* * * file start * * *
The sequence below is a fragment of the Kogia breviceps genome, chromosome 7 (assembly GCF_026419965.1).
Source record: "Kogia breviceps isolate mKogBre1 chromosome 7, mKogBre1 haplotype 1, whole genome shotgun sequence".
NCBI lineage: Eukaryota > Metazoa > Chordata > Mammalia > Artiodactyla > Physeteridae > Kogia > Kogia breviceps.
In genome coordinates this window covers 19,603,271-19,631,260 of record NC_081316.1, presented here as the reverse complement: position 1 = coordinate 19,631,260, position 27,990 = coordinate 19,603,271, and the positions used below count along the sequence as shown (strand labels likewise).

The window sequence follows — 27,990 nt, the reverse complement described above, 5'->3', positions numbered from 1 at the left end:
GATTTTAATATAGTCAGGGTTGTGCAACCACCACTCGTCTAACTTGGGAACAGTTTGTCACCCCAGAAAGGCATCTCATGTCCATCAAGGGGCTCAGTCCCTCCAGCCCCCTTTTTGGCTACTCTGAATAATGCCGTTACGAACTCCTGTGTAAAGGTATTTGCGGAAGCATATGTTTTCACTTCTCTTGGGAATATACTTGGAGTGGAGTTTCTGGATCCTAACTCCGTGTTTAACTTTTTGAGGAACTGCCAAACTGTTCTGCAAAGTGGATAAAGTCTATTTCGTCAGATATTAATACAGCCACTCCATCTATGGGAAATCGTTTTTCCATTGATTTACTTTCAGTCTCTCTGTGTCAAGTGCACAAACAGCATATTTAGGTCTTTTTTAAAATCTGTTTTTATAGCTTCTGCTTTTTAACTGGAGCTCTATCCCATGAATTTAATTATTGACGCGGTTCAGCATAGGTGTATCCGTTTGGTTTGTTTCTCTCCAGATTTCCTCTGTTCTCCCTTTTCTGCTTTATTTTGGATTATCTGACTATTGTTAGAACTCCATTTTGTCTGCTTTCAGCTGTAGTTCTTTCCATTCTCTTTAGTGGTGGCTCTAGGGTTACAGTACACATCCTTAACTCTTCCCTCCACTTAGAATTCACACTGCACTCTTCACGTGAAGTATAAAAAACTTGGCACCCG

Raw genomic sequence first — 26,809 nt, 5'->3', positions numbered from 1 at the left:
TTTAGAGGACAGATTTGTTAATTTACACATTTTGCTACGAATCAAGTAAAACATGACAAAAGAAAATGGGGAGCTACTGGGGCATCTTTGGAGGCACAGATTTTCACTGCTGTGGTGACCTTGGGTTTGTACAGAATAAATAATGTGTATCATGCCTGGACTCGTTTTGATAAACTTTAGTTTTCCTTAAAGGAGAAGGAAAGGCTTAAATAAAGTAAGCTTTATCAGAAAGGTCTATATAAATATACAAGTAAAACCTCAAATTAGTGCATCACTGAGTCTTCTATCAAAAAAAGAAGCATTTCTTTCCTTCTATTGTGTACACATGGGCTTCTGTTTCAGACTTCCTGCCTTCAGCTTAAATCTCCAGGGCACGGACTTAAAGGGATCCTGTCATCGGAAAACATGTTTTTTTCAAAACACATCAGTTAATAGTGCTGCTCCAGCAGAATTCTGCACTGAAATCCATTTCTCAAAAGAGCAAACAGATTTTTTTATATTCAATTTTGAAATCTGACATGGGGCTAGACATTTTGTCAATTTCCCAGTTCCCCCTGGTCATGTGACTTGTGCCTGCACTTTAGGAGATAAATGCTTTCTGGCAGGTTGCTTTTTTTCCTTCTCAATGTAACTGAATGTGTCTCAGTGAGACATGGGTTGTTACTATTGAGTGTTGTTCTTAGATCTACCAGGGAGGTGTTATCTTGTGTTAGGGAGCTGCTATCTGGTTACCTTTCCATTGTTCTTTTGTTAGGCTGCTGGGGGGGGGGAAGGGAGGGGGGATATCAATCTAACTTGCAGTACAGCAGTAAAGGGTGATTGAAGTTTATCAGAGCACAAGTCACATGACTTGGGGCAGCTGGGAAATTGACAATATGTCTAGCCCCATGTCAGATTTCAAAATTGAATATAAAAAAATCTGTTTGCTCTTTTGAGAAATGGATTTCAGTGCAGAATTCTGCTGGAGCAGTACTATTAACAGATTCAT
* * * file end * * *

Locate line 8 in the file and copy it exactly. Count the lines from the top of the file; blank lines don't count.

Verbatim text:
TTTAGAGGACAGATTTGTTAATTTACACATTTTGCTACGAATCAAGTAAAACATGACAAAAGAAAATGGGGAGCTACTGGGGCATCTTTGGAGGCACAGATTTTCACTGCTGTGGTGACCTTGGGTTTGTACAGAATAAATAATGTGTATCATGCCTGGACTCGTTTTGATAAACTTTAGTTTTCCTTAAAGGAGAAGGAAAGGCTTAAATAAAGTAAGCTTTATCAGAAAGGTCTATATAAATATACAAGTAAAACCTCAAATTAGTGCATCACTGAGTCTTCTATCAAAAAAAGAAGCATTTCTTTCCTTCTATTGTGTACACATGGGCTTCTGTTTCAGACTTCCTGCCTTCAGCTTAAATCTCCAGGGCACGGACTTAAAGGGATCCTGTCATCGGAAAACATGTTTTTTTCAAAACACATCAGTTAATAGTGCTGCTCCAGCAGAATTCTGCACTGAAATCCATTTCTCAAAAGAGCAAACAGATTTTTTTATATTCAATTTTGAAATCTGACATGGGGCTAGACATTTTGTCAATTTCCCAGTTCCCCCTGGTCATGTGACTTGTGCCTGCACTTTAGGAGATAAATGCTTTCTGGCAGGTTGCTTTTTTTCCTTCTCAATGTAACTGAATGTGTCTCAGTGAGACATGGGTTGTTACTATTGAGTGTTGTTCTTAGATCTACCAGGGAGGTGTTATCTTGTGTTAGGGAGCTGCTATCTGGTTACCTTTCCATTGTTCTTTTGTTAGGCTGCTGGGGGGGGGGAAGGGAGGGGGGATATCAATCTAACTTGCAGTACAGCAGTAAAGGGTGATTGAAGTTTATCAGAGCACAAGTCACATGACTTGGGGCAGCTGGGAAATTGACAATATGTCTAGCCCCATGTCAGATTTCAAAATTGAATATAAAAAAATCTGTTTGCTCTTTTGAGAAATGGATTTCAGTGCAGAATTCTGCTGGAGCAGTACTATTAACAGATTCAT